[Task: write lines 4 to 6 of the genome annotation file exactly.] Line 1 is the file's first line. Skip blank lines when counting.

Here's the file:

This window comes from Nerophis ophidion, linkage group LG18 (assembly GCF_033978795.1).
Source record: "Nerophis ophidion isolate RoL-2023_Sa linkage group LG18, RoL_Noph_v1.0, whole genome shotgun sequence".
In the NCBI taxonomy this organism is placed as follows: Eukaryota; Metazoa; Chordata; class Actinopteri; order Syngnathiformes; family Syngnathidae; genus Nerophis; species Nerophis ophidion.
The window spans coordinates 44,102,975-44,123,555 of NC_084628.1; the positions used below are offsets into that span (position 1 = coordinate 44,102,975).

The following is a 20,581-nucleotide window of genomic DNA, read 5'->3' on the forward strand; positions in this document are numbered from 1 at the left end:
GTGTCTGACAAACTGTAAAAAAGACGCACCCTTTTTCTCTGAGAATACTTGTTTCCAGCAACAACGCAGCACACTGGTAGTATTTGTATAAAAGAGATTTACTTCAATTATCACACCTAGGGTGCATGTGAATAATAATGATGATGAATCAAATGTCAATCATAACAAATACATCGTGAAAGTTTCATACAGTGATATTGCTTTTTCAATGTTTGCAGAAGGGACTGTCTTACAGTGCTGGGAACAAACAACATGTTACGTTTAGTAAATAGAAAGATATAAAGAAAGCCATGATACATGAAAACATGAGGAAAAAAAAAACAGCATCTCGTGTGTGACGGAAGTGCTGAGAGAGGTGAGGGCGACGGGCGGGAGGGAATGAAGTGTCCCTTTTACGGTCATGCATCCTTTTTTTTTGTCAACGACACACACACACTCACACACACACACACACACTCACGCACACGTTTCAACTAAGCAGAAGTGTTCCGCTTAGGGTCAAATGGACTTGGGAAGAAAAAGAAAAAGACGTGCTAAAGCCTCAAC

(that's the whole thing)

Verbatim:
The window spans coordinates 44,102,975-44,123,555 of NC_084628.1; the positions used below are offsets into that span (position 1 = coordinate 44,102,975).

The following is a 20,581-nucleotide window of genomic DNA, read 5'->3' on the forward strand; positions in this document are numbered from 1 at the left end:
GTGTCTGACAAACTGTAAAAAAGACGCACCCTTTTTCTCTGAGAATACTTGTTTCCAGCAACAACGCAGCACACTGGTAGTATTTGTATAAAAGAGATTTACTTCAATTATCACACCTAGGGTGCATGTGAATAATAATGATGATGAATCAAATGTCAATCATAACAAATACATCGTGAAAGTTTCATACAGTGATATTGCTTTTTCAATGTTTGCAGAAGGGACTGTCTTACAGTGCTGGGAACAAACAACATGTTACGTTTAGTAAATAGAAAGATATAAAGAAAGCCATGATACATGAAAACATGAGGAAAAAAAAAACAGCATCTCGTGTGTGACGGAAGTGCTGAGAGAGGTGAGGGCGACGGGCGGGAGGGAATGAAGTGTCCCTTTTACGGTCATGCATCCTTTTTTTTTGTCAACGACACACACACACTCACACACACACACACACACTCACGCACACGTTTCAACTAAGCAGAAGTGTTCCGCTTAGGGTCAAATGGACTTGGGAAGAAAAAGAAAAAGACGTGCTAAAGCCTCAAC